Clarkesville woman’s bill passes Georgia Legislature

Allison Guisasola, Rachel Strazynski, Shelby Wrenn and Ashley McCoy
Brenau University occupational therapy students, from left, Allison Guisasola, Rachel Strazynski, Shelby Wrenn and Ashley McCoy meeting with legislators in 2014

Shelby Nicole Wrenn of Clarkesville helped write Georgia House Bill 62 to provide state scholarships for special needs children of active duty military personnel. It passed both the Senate and House chambers of the Georgia Legislature and now awaits Governor Nathan Deal’s signature.

Wrenn wrote the suggested changes in law while still a student at Brenau University in Gainesville. She graduated last May during the school’s 135th anniversary commencement ceremony.

Brenau provided Now Habersham with the following report –

It started as an idea from four Brenau students. It caught the attention of Georgia lawmakers who thought it would be a good bill. It has now been approved by the General Assembly and could soon be signed into law.

The Georgia Senate voted 35-8 Tuesday to pass House Bill 62, a bill that helps special needs children whose parents are on active military service obtain state scholarships to attend private schools that specialize in educating these students.

HB 62 had already been passed by the House of Representatives, so the measure goes to Gov. Nathan Deal to either sign into law or veto.

“It’s a real simple bill, it’s good government, it’s good for our students,” said Sen. Butch Miller (R-Gainesville), who presented HB 62 to the Senate.

HB 62 was initially developed last year as a class project in a public policy course taught by Gainesville, Georgia-based Brenau University business professor, Dr. David Miller, as part of the curriculum in Brenau’s occupational therapy graduate studies. All Georgia residents, Allison Guisasola of Braselton, Ashley McCoy of Maysville, Rachel Strazynski of Atlanta and Shelby Wrenn of Clarkesville took the course as part of the requirement for an occupational therapy master’s degree, which they completed in May 2014.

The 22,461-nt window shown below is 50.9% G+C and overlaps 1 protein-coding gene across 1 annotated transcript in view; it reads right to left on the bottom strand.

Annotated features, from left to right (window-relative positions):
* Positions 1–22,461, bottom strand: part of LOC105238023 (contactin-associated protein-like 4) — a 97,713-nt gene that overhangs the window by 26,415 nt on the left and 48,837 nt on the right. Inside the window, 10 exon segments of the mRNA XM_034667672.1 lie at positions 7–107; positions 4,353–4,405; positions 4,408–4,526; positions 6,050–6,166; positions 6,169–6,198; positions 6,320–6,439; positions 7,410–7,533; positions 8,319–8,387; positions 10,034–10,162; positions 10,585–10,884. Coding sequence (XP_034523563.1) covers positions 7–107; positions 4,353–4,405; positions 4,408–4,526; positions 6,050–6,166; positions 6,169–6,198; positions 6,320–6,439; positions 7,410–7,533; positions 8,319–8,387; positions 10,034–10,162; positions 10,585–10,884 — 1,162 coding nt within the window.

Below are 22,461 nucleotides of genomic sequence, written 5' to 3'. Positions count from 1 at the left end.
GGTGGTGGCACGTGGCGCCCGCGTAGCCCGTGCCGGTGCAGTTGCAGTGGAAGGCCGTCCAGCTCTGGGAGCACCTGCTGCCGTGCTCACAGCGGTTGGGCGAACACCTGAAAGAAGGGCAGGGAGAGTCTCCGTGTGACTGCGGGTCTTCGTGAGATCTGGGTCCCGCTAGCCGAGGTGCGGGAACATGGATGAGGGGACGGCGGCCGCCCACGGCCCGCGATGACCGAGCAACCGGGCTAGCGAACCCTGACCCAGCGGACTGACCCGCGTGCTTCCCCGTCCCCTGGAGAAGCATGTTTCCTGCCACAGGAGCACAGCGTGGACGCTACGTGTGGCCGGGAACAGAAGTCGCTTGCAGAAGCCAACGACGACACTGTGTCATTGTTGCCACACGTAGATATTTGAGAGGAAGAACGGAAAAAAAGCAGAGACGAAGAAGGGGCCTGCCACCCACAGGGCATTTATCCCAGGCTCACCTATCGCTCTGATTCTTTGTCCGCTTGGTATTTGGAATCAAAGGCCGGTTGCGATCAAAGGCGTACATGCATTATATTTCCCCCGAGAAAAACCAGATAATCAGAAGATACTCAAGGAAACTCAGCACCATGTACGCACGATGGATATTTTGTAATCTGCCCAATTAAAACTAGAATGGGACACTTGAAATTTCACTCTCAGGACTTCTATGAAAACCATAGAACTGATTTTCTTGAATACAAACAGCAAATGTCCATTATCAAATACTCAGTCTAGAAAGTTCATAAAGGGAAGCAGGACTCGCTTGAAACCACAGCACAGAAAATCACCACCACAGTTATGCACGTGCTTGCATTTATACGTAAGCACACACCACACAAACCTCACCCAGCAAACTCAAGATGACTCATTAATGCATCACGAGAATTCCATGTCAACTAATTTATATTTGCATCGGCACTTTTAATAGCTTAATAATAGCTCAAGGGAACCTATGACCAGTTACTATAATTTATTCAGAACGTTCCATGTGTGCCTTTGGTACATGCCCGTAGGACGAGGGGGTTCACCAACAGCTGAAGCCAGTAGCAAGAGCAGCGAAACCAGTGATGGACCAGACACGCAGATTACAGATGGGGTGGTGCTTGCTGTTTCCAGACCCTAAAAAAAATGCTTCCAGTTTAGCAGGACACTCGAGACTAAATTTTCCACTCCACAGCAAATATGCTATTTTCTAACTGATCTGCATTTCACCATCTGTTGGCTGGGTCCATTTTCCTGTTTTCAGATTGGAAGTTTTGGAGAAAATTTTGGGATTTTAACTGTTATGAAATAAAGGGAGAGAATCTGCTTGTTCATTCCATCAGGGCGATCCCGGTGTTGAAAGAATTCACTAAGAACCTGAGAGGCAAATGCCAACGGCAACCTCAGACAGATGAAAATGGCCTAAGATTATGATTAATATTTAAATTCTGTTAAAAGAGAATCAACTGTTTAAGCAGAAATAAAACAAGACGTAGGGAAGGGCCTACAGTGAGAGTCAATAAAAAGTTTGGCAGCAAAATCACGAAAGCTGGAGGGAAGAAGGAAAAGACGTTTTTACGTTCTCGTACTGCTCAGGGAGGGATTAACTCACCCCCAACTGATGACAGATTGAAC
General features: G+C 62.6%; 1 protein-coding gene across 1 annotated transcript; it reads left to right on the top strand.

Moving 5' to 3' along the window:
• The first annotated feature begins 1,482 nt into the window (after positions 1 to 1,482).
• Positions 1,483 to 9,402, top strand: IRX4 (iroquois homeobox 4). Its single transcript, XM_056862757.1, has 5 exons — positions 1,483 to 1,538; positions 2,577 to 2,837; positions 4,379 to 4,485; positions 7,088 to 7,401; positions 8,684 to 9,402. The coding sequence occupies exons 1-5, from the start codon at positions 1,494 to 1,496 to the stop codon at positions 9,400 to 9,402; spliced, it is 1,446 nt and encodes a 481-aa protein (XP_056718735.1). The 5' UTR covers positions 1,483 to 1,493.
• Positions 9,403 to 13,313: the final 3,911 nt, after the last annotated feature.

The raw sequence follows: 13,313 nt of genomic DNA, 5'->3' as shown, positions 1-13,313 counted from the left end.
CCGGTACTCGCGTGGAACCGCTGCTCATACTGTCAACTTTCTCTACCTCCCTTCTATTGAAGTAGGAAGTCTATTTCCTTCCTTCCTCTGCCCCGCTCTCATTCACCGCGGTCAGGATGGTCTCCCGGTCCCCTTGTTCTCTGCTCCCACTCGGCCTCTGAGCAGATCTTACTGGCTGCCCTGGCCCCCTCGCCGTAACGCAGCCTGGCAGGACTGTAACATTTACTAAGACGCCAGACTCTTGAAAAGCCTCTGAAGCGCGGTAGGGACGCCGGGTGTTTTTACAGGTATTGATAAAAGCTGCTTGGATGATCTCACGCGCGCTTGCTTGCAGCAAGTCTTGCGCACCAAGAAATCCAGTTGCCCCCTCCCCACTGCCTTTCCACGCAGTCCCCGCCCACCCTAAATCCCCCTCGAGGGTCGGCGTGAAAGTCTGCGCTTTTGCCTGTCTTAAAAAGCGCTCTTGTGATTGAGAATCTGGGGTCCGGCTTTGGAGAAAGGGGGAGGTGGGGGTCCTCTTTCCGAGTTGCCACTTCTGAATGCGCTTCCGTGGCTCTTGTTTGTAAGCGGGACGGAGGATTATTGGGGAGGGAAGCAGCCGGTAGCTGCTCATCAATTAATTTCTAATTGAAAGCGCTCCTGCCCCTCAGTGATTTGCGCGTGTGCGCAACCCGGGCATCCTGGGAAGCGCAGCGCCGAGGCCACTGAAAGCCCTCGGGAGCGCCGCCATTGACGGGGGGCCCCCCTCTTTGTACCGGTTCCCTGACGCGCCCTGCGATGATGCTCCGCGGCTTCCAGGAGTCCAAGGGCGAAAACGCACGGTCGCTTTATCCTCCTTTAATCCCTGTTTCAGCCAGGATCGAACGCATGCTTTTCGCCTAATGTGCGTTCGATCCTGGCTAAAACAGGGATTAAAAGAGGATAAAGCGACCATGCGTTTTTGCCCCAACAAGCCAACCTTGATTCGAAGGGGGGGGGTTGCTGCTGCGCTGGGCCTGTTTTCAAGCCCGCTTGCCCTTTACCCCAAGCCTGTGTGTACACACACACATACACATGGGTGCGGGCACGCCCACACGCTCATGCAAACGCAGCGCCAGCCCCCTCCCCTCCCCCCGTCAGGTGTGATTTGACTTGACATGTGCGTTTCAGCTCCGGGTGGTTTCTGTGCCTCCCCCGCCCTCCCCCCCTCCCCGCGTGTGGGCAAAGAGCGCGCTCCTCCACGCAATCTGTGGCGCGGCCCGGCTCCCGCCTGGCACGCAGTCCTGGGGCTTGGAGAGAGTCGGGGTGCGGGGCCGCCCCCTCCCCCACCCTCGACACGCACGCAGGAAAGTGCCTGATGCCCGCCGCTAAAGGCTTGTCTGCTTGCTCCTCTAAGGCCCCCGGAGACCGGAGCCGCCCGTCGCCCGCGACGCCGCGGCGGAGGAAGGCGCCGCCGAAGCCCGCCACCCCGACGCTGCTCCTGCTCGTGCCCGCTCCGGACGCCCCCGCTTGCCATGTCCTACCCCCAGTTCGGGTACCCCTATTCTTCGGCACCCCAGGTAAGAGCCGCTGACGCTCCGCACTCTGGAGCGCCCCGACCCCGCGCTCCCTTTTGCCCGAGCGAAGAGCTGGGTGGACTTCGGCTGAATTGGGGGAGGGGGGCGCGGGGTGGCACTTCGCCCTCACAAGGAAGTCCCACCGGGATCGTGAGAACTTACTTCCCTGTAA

Miller gave the students an assignment, he said, to “come up with an idea to modify an existing piece of legislation, what they think would be a good idea, and present this as a policy proposal.”

The students determined it was difficult for the children of military personnel to qualify for one of the state’s special needs scholarships because of the law’s one-year residency requirement.

“We felt like that was such an easily amendable thing to look into, trying to get them therapy as soon as possible,” said Strazynski.

The students developed their proposal for amending state law and made a formal presentation to state Rep. Kevin Tanner (R-Dawsonville) and Sen. Steve Gooch (R-Dahlonega), who agreed to assess the project.

“This really caught my attention because of the military presence in my district,” Tanner said. “It caught my attention as something that really needed to be addressed.”

Tanner subsequently had a bill drafted to waive the residency requirement for special needs students whose parents are in Georgia on active military service.

He and cosponsors introduced HB 62 during the first week of the 2015 session of the Georgia General Assembly, and it easily passed in both the House and Senate. Deal, who is also from Gainesville, has 40 days to sign or veto the measure

“It’s nice for the students and for me to be able to go back to subsequent classes and say, ‘Hey, you think what you do here doesn’t have any consequences?’” Miller said. “But it does.”

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